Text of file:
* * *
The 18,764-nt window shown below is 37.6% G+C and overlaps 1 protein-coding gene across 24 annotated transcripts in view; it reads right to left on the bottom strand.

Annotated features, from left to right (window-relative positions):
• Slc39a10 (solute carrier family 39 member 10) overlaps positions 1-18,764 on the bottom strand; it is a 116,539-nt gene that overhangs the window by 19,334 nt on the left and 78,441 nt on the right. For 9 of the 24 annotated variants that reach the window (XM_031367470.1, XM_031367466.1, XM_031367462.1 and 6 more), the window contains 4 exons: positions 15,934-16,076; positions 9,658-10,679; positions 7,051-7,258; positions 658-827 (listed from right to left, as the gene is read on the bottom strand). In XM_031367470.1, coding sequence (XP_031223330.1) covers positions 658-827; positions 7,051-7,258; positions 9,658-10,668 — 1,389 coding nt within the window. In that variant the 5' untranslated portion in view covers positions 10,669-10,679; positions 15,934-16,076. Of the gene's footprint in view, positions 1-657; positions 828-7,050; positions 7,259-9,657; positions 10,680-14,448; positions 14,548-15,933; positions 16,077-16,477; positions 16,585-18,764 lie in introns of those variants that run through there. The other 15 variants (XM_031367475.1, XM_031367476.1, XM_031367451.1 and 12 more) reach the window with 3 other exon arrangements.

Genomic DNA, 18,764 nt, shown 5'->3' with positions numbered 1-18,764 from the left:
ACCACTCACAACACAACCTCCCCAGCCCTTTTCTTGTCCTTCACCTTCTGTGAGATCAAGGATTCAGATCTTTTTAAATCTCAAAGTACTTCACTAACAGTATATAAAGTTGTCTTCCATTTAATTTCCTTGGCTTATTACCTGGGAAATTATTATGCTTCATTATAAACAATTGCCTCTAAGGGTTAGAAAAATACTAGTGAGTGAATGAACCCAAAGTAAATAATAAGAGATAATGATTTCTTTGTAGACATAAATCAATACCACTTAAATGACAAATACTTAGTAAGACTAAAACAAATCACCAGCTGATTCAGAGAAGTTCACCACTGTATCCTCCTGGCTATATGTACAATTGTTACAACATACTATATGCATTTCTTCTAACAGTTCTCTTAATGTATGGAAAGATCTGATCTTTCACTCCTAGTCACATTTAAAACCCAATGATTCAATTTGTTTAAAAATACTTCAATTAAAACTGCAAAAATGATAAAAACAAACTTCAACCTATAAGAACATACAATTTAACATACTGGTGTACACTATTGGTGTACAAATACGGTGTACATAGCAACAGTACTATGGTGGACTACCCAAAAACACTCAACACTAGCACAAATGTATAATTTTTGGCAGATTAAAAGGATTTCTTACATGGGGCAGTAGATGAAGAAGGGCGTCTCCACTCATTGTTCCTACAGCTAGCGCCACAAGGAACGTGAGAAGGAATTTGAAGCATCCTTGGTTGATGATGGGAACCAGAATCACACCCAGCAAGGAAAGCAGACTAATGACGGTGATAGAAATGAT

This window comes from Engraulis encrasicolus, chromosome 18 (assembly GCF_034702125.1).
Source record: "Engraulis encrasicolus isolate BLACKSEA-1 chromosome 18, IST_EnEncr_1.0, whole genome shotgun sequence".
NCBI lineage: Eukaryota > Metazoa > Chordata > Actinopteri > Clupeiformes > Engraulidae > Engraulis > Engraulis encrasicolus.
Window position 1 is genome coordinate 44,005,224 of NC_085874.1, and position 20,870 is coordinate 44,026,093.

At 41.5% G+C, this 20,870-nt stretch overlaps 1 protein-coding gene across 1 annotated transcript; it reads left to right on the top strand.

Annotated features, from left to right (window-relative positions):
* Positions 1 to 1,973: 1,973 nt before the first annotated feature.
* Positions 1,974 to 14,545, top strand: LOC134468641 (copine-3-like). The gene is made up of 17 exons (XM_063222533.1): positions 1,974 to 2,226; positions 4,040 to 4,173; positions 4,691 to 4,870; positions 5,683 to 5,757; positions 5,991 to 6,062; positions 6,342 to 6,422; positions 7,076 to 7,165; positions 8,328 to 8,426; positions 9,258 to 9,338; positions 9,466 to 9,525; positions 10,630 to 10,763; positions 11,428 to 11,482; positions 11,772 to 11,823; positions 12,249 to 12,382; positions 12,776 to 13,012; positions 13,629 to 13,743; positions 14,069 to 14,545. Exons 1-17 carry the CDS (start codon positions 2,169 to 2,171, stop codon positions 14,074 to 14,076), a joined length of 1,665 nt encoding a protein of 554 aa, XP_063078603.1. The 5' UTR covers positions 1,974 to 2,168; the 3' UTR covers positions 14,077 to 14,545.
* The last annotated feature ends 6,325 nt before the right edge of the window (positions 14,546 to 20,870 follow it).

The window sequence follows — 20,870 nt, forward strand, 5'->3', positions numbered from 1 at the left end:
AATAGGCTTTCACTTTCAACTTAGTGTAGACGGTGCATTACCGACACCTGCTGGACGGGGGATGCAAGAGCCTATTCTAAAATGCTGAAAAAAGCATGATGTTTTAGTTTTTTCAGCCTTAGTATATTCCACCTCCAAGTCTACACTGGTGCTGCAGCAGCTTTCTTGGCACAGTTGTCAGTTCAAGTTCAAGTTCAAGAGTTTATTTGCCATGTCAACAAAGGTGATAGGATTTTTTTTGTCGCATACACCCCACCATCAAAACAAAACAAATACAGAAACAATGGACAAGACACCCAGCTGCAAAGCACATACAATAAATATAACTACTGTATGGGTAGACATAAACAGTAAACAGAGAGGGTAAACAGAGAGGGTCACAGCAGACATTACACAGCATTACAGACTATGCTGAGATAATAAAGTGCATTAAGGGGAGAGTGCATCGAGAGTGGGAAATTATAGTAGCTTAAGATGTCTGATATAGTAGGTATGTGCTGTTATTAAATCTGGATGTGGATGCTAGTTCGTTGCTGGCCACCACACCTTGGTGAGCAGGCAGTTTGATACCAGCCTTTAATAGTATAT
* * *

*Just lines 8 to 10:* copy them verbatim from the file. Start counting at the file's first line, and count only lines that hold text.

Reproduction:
NCBI lineage: Eukaryota > Metazoa > Chordata > Actinopteri > Clupeiformes > Engraulidae > Engraulis > Engraulis encrasicolus.
Window position 1 is genome coordinate 44,005,224 of NC_085874.1, and position 20,870 is coordinate 44,026,093.

At 41.5% G+C, this 20,870-nt stretch overlaps 1 protein-coding gene across 1 annotated transcript; it reads left to right on the top strand.